Unintentionally discovered that following query works in PostgreSQL:

UPDATE "sometable" SET "somefield" = ('string1', 'string2') WHERE "id" = 1;

I'm passing an array of strings to field and the result is a string of '("string1","string2")', not an array as expected, at least then using php extension pgsql.

How this happens and that does ('string1', 'string2') means in PostgreSQL? I don't think this works in other SQL RDBMSes.


1 Answer 1


I'm passing an array of strings ...

But you are not passing an array.


A Postgres array literal looks like this:

'{string1, string2}'

You can type it explicitly:

'{string1, string2}'::text[]

The same can be achieved with an ARRAY constructor in most places:

ARRAY['string1', 'string2']


This is constructing a row (of type "anonymous record"):

('string1', 'string2')

(Except for places in the SQL syntax where a list is expected, like to the right of IN - which is neither row nor array.)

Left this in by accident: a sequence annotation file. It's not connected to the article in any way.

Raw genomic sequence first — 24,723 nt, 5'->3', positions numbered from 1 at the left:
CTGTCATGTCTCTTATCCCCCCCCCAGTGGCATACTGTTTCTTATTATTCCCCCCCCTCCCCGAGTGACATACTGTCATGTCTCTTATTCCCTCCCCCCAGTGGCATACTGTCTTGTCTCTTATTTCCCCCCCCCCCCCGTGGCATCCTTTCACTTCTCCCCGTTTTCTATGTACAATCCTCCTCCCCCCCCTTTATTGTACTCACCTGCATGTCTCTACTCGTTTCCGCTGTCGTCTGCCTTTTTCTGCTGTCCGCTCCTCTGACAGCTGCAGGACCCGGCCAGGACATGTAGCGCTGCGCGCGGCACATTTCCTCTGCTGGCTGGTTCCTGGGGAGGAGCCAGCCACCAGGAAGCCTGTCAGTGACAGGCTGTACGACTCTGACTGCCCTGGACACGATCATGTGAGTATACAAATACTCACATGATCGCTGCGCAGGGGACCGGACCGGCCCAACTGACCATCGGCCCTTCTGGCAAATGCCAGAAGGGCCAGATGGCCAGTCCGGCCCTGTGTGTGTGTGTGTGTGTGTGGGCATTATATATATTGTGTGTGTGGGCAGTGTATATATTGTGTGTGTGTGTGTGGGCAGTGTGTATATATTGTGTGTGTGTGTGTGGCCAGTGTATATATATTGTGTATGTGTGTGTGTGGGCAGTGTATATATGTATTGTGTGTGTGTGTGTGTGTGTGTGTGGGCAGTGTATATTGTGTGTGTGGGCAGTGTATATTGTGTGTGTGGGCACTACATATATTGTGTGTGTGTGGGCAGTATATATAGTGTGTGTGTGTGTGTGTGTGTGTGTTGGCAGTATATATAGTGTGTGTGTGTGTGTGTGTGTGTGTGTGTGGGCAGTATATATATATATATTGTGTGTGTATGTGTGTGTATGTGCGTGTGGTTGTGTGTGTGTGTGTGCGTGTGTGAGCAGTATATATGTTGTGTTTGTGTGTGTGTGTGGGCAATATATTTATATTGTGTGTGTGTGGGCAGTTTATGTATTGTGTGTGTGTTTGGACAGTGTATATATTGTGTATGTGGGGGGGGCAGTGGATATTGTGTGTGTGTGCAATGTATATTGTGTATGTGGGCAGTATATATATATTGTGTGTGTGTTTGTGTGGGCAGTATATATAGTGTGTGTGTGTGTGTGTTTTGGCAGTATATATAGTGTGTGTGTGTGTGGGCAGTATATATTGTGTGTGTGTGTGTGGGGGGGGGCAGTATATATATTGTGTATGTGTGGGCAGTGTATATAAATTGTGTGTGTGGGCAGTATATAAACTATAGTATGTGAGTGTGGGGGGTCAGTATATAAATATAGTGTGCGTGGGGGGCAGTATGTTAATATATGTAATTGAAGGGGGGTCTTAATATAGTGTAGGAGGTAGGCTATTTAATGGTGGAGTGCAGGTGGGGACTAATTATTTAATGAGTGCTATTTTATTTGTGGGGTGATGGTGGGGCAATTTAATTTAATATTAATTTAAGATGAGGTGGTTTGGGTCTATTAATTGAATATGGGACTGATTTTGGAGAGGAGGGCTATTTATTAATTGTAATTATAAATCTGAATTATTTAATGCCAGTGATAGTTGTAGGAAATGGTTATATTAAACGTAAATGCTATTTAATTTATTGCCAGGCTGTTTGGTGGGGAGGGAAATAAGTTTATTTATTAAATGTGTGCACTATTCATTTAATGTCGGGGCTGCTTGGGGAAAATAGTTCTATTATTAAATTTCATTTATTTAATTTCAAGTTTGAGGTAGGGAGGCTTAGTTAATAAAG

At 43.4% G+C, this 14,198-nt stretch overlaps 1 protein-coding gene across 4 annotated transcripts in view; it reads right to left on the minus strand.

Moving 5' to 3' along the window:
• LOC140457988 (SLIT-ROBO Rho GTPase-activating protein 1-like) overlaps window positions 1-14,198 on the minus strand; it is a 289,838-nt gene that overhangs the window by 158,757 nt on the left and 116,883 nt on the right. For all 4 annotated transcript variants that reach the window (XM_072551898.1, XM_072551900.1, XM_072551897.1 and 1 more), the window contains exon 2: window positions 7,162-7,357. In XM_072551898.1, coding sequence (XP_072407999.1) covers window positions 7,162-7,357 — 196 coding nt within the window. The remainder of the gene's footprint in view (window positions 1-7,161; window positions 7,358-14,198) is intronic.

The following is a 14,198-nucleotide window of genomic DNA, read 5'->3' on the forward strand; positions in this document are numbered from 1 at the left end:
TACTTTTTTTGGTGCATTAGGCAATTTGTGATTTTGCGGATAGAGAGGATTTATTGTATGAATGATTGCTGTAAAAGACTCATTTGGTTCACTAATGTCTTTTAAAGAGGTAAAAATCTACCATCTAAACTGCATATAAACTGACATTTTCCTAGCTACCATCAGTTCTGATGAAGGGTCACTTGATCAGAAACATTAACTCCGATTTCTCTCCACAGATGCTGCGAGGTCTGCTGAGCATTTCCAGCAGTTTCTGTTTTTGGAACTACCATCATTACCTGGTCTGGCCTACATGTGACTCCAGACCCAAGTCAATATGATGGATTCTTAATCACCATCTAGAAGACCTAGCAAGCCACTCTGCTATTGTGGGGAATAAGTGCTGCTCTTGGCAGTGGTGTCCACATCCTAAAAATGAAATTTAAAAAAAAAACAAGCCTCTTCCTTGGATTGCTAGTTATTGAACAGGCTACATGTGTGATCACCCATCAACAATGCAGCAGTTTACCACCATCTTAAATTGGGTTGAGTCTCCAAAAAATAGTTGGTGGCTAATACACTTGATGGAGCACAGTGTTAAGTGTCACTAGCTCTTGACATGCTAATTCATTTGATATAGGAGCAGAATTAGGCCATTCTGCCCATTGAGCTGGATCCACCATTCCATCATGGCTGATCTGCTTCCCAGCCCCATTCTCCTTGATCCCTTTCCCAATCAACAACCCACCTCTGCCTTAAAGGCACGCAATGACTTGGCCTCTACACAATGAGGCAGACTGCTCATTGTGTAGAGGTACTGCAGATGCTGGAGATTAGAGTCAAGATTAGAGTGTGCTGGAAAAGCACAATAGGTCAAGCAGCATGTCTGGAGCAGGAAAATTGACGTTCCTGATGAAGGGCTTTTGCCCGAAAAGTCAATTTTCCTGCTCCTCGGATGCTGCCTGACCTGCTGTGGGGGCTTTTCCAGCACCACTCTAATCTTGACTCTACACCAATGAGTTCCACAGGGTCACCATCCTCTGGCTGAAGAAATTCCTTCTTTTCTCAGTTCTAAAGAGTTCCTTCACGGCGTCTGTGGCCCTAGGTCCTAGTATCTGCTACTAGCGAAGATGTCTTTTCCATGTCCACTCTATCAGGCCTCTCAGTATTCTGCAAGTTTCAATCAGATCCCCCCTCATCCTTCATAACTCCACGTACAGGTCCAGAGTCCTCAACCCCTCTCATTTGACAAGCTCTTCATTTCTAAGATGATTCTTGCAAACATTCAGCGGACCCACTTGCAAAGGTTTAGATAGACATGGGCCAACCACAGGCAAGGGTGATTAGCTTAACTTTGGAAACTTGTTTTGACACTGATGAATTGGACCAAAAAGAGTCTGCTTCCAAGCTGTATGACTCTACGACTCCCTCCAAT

It's short syntax for a ROW constructor:

ROW('string1', 'string2')

And can, in similar fashion be provided as string literal (row literal) as well:


Each of those anonymous records can be cast to a well know row type:


In the UPDATE statement Postgres coerces the value to the data type of the target column or raises an exception if that cannot be done. If sometable.somefield is data type text, the text representation of the above row is saved, which is '("string1","string2")'. Double quotes are only added where necessary to keep the syntax unambiguous.


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